White matter and gray matter make up the different tissues in the brain, according to the ]]>University of Maryland Medical Center]]>. The ]]>National Institutes of Health (NIH)]]> notes that white matter contain nerve fibers, or axons; these are covered by ]]>myelin]]>, a protein and fatty substance that gives white matter its color. Myelin insulates the axon, allowing for a quicker transmission of electrical signals down a neuron. One rare disorder, leukoencephalopathy, has genetic mutations that results in a destruction of myelin, or “vanishing white matter.”
The ]]>US National Library of Medicine]]> states that the most common form of leukoencephalopathy with vanishing white matter has a childhood onset, meaning no symptoms present during infancy. Noticeable symptoms of leukoencephalopathy with vanishing white matter are motor symptoms, such as ataxia (problems coordinating movements) and spasticity (abnormal muscle stiffness); mental problems can also be present, though the US National Library of Medicine states this is not as severe as the motor symptoms). The ]]>United Leukodystrophy Foundation]]> adds that lethargy, fever, seizures and eye problems are also possible; in severe cases, coma and death can occur.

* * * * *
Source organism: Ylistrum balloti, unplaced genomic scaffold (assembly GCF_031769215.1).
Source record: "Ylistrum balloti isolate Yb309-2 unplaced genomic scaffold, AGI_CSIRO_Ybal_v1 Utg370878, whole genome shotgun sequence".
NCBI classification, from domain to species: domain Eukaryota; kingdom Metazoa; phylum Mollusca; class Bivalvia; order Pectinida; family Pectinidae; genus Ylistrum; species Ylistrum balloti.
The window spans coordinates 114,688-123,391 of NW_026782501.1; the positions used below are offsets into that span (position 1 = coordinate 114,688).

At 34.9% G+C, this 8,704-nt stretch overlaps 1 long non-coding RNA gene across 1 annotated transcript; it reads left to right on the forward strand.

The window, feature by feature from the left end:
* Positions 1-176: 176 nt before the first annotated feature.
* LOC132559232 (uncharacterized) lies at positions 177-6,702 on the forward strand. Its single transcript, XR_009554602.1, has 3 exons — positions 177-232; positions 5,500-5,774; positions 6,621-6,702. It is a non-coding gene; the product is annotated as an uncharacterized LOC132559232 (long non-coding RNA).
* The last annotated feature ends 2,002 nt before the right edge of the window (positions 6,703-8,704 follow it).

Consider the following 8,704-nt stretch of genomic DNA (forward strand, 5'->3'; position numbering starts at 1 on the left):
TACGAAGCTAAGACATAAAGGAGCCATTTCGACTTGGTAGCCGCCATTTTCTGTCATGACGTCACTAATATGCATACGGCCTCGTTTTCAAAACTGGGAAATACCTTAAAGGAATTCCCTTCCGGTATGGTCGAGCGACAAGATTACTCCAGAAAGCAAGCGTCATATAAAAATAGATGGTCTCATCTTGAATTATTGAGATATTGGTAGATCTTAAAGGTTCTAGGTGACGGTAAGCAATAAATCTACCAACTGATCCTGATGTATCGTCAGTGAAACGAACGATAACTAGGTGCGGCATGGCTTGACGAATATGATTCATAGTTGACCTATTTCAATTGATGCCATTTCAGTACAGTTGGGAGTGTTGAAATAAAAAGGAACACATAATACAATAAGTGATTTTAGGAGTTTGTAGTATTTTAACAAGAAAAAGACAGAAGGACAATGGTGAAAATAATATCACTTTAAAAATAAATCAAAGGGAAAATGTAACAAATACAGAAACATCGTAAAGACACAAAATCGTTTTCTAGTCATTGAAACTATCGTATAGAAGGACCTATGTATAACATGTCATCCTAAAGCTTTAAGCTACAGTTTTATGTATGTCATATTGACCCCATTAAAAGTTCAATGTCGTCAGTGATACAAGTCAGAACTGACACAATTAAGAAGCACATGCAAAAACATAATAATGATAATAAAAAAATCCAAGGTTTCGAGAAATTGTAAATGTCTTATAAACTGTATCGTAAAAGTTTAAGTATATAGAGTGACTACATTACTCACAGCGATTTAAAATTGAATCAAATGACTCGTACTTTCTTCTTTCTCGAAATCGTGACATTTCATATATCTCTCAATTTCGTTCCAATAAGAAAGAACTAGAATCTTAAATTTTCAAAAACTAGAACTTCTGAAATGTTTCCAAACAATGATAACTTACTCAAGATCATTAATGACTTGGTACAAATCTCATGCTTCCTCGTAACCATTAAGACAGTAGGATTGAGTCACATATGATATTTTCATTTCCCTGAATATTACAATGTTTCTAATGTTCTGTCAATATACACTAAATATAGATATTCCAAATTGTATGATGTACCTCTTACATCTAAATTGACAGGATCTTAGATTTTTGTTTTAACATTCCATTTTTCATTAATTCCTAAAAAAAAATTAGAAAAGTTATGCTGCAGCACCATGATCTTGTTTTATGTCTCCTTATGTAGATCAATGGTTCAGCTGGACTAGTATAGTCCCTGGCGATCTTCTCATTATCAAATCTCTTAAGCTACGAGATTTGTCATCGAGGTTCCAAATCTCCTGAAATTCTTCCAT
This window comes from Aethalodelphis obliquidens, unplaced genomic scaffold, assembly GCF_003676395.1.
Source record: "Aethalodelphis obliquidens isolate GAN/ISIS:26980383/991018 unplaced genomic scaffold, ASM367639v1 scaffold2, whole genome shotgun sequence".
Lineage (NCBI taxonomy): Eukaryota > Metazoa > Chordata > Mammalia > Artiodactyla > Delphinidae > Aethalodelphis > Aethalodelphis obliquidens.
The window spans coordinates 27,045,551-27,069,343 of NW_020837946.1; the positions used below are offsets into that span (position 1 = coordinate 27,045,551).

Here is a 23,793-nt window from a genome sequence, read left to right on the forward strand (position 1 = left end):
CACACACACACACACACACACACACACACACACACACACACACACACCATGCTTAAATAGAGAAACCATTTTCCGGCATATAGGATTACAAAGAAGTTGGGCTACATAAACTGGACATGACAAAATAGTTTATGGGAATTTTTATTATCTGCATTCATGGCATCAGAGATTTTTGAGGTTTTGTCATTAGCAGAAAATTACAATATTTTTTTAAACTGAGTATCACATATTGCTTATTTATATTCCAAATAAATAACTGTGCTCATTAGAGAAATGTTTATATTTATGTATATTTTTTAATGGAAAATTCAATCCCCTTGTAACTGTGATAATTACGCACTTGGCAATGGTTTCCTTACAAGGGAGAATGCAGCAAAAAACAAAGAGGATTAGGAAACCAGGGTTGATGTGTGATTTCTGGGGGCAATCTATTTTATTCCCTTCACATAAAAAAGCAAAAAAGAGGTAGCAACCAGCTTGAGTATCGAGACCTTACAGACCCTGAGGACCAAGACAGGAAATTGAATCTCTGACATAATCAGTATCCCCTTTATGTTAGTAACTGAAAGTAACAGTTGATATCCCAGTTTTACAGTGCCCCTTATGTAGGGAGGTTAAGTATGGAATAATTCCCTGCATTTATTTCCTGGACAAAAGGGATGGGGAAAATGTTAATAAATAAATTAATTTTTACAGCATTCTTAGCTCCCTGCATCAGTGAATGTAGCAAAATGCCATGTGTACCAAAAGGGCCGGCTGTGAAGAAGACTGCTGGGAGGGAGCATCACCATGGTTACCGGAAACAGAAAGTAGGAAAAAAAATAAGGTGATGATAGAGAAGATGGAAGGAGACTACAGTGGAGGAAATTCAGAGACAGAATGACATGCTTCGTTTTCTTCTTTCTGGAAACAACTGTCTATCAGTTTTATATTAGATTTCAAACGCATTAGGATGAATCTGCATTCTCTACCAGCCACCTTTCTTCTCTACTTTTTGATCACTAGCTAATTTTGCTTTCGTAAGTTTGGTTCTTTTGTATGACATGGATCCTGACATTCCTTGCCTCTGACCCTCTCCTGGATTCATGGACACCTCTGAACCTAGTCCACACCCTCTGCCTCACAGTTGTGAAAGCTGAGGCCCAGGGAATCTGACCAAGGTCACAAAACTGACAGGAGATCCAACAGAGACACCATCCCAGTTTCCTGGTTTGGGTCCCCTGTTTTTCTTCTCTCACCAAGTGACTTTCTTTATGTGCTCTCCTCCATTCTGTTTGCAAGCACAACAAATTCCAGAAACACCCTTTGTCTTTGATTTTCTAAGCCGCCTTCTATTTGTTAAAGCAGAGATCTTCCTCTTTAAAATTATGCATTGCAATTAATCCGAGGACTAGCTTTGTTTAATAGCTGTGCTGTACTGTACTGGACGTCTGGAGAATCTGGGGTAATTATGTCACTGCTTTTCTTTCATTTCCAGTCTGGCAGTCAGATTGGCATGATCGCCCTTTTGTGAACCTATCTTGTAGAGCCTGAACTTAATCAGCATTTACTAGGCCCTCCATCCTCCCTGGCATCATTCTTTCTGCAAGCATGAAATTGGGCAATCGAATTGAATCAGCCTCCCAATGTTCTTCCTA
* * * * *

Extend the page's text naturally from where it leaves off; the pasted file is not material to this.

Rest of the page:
In milder forms, symptoms can begin during adolescents or adulthood, with behavioral symptoms appearing first. Women who have a mild for of leukoencephalopathy with vanishing white matter can have a variation known as ovarioleukodystrophy, where there is ovarian dysfunction, such as ovarian dysgenesis (abnormal development of the ovaries).